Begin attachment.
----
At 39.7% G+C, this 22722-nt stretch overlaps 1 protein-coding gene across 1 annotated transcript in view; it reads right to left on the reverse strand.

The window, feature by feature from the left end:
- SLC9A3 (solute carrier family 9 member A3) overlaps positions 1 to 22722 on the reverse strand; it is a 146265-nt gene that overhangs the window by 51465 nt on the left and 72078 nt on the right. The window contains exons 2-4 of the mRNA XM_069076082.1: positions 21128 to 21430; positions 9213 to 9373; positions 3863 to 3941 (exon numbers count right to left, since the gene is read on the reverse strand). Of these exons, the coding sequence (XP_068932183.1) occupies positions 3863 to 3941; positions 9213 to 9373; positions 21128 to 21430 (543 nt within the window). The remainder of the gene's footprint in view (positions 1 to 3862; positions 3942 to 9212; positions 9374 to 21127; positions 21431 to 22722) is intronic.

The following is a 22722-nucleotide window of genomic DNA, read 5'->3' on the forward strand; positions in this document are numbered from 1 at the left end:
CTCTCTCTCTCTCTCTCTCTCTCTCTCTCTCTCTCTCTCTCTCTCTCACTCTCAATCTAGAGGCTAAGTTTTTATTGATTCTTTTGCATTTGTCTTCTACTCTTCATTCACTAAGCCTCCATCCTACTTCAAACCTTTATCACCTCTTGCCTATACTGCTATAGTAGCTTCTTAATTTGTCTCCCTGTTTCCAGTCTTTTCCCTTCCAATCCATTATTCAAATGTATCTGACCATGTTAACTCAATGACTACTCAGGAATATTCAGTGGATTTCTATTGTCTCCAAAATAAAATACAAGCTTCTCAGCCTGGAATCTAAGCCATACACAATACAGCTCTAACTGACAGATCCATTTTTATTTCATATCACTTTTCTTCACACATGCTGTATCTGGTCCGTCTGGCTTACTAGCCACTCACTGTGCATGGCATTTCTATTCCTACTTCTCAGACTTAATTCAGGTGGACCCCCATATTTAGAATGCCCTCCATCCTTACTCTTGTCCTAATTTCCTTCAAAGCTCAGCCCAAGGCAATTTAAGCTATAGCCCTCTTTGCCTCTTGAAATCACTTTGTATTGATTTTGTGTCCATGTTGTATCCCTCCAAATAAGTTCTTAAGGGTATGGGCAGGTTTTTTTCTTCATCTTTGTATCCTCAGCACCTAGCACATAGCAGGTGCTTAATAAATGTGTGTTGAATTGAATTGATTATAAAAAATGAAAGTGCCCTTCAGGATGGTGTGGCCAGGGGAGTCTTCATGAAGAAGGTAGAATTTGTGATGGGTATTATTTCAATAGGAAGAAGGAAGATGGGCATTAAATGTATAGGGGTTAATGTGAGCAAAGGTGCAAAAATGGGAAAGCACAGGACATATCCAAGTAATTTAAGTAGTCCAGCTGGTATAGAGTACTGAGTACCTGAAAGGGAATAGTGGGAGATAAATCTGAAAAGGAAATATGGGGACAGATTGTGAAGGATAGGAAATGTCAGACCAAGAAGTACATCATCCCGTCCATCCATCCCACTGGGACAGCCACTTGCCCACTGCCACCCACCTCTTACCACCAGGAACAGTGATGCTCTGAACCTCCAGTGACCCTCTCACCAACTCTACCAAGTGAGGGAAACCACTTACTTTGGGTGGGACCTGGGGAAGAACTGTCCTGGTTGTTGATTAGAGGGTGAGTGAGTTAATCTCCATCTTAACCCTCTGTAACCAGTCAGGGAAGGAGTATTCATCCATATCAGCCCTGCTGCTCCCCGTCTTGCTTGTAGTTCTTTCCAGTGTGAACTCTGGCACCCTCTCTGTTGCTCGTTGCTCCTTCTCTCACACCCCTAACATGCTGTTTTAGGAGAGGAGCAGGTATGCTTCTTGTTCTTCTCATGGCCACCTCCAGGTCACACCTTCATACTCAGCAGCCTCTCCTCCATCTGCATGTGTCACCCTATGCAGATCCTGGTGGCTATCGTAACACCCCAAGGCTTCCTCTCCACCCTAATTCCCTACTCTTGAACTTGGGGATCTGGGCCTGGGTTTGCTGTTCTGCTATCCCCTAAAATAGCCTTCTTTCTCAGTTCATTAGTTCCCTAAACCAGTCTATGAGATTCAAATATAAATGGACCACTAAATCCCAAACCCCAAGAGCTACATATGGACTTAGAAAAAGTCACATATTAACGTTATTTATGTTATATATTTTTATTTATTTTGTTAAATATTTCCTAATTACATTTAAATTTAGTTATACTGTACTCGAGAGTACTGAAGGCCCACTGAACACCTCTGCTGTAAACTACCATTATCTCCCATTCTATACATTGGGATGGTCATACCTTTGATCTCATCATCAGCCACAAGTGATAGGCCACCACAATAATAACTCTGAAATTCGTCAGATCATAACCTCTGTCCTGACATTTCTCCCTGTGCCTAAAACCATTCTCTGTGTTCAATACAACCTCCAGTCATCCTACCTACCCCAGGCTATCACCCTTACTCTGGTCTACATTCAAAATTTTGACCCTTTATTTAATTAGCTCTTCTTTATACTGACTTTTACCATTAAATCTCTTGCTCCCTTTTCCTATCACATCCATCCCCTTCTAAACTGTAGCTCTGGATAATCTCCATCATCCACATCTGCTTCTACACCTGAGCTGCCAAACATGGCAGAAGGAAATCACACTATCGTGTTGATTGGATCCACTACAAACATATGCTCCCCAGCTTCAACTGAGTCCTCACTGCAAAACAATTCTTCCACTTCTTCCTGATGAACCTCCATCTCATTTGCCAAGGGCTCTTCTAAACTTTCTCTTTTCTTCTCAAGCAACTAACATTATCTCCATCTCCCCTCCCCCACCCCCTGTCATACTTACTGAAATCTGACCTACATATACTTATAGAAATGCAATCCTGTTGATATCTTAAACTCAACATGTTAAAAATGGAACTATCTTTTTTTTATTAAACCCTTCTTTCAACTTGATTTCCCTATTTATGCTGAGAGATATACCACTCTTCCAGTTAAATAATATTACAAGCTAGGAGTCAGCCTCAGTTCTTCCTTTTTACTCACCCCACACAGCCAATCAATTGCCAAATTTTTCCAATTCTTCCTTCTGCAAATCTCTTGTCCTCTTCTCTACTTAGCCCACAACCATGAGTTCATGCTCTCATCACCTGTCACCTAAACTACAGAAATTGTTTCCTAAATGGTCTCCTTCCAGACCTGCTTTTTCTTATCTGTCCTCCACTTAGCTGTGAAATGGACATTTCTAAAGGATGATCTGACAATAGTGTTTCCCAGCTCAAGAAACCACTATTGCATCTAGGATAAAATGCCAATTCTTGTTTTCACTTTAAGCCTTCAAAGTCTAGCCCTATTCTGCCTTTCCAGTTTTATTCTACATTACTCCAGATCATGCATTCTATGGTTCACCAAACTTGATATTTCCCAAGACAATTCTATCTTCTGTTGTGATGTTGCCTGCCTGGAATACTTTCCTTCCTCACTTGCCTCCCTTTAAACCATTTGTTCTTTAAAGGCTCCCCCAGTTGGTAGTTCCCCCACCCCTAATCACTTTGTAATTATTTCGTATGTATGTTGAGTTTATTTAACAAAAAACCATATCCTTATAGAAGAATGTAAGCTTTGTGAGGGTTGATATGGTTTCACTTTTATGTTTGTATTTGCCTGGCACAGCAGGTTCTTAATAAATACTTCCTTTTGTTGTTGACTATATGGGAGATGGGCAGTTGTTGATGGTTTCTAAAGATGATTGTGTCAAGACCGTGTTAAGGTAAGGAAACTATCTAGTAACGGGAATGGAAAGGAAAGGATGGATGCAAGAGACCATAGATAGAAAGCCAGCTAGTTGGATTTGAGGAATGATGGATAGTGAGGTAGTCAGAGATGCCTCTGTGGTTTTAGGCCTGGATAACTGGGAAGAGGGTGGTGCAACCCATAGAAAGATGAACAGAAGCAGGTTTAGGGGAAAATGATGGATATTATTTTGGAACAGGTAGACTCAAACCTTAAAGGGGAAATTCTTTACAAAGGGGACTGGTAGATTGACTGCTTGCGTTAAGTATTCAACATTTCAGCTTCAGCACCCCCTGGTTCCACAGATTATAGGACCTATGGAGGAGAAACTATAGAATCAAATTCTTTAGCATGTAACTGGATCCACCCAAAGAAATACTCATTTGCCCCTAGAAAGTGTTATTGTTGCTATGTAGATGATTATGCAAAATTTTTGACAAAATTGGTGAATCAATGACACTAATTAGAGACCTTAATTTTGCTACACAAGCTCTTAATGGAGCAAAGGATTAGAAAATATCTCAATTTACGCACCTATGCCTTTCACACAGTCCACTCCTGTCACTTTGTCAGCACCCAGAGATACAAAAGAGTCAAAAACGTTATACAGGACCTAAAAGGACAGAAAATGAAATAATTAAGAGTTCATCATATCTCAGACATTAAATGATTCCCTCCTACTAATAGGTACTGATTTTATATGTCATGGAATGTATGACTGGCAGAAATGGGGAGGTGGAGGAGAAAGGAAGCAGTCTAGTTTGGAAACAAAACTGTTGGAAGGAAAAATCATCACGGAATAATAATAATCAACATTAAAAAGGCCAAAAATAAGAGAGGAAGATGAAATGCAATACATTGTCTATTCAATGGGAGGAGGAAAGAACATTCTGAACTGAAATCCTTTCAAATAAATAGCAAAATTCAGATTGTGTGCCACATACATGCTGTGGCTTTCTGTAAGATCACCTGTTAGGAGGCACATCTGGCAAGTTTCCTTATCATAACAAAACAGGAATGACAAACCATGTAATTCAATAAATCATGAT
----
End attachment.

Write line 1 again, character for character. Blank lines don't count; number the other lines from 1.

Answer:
At 39.7% G+C, this 22722-nt stretch overlaps 1 protein-coding gene across 1 annotated transcript in view; it reads right to left on the reverse strand.